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Mind the Gap Methods: Steps to making Participatory Action Analysis with Citizen Collaborators Work

Amy Price, Su May Liew, Jo Kirkpatric, Jasmin Price, Taylor Lopreto, Yasmin Nelkin


Background, aims and objectives: Participants in health research want to be involved in the research. Researchers struggle with how to approach citizens as co-researchers, train them, tactfully reduce contributions that are less useful and what to do about compensation and where to include citizen input in a manuscript. The aim of this study was to use participatory action research to prioritize the research question and to explore projected solutions as citizens and researchers with equal voices in research. In the first section of this paper we provide an introductory explanation of Participatory Action. In the second section we discuss our findings.

Methods: The research explored the strengths, weaknesses, opportunities and threats in clinical trials as represented through online communications. In this follow-up analysis we share learning points for successful research involvement. Researchers and citizens worked in a participatory research framework. They searched the Internet using key words to locate social media conversations and Internet interviews about clinical trials over 4 months until a saturation point was reached. Data were de-identified and coded into a SWOT analysis and further coded into themes and analyzed. The findings and solutions were discussed using a circle chart for problem solving. The data were prioritized by consensus and the process is reported here.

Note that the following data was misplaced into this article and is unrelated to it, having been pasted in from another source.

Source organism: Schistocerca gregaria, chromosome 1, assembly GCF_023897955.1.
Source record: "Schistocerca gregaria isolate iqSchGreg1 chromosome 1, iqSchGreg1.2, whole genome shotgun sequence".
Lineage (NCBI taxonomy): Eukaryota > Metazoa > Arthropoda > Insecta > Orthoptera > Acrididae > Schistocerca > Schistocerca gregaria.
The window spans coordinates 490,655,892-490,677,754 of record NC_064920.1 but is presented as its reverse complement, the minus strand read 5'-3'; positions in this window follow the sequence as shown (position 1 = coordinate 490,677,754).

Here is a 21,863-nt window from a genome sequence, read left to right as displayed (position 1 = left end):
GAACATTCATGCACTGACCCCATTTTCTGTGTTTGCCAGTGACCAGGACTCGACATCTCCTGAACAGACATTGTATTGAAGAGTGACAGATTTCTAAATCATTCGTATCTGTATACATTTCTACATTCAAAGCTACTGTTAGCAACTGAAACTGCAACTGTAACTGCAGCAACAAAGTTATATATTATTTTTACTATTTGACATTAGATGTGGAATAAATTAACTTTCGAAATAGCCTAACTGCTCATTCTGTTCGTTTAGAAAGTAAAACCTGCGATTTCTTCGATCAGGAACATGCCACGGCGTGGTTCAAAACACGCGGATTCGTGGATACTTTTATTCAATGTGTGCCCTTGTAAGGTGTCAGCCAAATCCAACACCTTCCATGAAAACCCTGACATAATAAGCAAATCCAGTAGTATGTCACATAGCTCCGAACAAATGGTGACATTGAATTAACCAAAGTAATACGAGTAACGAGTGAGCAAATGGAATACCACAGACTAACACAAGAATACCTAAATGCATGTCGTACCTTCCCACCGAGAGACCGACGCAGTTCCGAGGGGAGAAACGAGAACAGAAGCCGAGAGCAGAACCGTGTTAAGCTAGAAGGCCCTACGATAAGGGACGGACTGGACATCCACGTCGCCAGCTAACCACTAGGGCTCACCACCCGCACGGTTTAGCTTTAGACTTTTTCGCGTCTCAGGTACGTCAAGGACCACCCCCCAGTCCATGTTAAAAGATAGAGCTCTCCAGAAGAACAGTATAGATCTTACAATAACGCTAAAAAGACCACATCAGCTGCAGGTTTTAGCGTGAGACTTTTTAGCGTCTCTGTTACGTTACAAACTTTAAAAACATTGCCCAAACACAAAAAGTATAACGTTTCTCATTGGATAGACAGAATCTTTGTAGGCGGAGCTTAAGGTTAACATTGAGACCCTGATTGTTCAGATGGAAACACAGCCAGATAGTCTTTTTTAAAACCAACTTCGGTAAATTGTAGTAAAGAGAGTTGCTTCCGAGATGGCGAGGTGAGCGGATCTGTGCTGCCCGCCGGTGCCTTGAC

Results: Investigators and participant researchers were not conflicted in assigning themes because the data were clearly stated and the same sentiments were repeated consistently. The teams reached consensus about which quotes to include to support the findings. These themes ranged from supportive researcher-to-participant and participant-peer relationships to experiences of shame, research disparity, intimidation and personal loss.

Conclusions: This research engages citizen participants as equal partners in all aspects of this study. Public and patient involvement as co-production in research can be used to identify and suggest resolutions in research. The use of participatory action in research can improve consistency, communication, innovation and quality in clinical trials.




citizen research impact, participatory action research, patient experience, research involvement, research methods, thematic analysis

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